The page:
Why? Because innocent people have been killed. Other Pakistanis in that area say, "I'm not going to pass on any information that I have." You know, "It's made me angry."

Also, maybe Zawahiri now knows that someone in his inner circle has ratted on him. He'll be cautious. He won't trust that person anymore. It makes him harder to get.

Musharraf, Pakistani President Pervez Musharraf, has been telling Pakistani people, your responsibility, make sure there are no foreigners in the border area, it's up to you.

So maybe it makes it harder for Zawahiri to hide. It could make it easier to capture.

CLANCY: All right.

On another note, in the United States there's broad support for this strike. People say it is something that has to be done. As an example, let's listen to what Senator John McCain had to say.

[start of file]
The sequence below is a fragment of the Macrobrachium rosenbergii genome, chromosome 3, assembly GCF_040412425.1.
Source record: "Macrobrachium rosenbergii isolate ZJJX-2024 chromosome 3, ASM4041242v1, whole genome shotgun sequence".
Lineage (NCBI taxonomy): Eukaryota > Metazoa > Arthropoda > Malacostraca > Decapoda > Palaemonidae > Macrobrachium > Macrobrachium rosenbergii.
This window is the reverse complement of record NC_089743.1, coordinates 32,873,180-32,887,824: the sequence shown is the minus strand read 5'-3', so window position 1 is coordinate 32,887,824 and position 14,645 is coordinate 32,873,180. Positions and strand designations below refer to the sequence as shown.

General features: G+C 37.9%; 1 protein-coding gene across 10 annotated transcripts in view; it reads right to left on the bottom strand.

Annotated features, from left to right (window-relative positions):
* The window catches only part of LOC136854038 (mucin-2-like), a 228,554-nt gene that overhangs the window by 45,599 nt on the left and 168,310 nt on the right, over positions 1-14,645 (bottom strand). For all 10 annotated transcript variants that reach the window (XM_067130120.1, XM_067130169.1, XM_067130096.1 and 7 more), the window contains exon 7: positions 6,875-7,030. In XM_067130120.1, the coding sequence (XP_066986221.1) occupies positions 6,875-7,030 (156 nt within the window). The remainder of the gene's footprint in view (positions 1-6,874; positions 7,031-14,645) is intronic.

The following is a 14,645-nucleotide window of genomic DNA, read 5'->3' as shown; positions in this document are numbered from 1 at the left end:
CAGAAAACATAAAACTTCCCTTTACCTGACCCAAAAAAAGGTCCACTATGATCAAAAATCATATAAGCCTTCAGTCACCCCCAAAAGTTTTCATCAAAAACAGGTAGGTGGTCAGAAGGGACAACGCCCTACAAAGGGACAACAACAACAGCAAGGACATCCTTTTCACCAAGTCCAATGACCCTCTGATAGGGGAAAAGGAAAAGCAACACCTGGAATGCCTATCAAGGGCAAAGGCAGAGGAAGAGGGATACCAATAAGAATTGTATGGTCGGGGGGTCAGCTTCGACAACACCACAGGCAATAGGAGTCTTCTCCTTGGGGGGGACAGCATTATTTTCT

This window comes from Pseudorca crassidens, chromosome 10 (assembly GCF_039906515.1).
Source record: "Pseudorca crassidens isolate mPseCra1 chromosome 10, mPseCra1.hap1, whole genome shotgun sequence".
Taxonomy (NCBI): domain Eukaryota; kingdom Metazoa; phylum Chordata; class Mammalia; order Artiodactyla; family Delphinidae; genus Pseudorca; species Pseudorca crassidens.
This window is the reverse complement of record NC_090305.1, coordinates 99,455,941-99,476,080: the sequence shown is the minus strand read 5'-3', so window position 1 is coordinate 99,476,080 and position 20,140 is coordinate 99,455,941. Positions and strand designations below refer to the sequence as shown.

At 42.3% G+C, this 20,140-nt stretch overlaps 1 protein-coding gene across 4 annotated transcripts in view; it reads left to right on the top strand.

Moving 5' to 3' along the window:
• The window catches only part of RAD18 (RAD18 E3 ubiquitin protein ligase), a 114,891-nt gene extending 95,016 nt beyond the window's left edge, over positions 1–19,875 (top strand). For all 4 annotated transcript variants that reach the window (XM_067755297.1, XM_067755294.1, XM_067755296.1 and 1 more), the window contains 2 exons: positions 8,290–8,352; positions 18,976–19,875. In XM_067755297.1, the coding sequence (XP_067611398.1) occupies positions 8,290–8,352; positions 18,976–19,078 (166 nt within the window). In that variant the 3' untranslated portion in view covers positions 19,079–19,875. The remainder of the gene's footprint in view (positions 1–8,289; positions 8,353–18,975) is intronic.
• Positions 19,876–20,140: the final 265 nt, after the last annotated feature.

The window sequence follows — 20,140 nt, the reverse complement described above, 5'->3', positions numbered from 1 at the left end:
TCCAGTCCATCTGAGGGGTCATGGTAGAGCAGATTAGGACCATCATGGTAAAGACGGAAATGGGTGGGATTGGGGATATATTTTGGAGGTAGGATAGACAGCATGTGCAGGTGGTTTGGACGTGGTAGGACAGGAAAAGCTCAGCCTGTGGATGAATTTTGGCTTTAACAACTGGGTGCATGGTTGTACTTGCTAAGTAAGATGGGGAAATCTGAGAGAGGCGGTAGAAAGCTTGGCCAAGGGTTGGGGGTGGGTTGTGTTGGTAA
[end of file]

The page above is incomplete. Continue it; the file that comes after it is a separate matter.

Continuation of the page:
SEN. JOHN MCCAIN (R), ARIZONA: We regret any loss of innocent life, but we have to go and -- where we believe al Qaeda may be located, particularly people at this level. Unfortunately, we have to go there.


CLANCY: "Unfortunately, we have to go there." But there's a price to be paid. Now in Pakistan, controversy swirling around this incident.

ROBERTSON: A political price obviously for President Pervez Musharraf. And the United States is probably very sensitive to that.

We haven't heard, or at least we have yet to hear a very detailed statement from the United States about what happened. Very likely that is in deference to the political tightrope that President Musharraf has to walk with his people to explain such attacks.

CLANCY: All right. Critics would say this opposition, a lot of it is based among the Islamists. Where are they when there are Muslims who carry out suicide attacks in Pakistan? We don't see the same thing that -- this is not all it appears to be.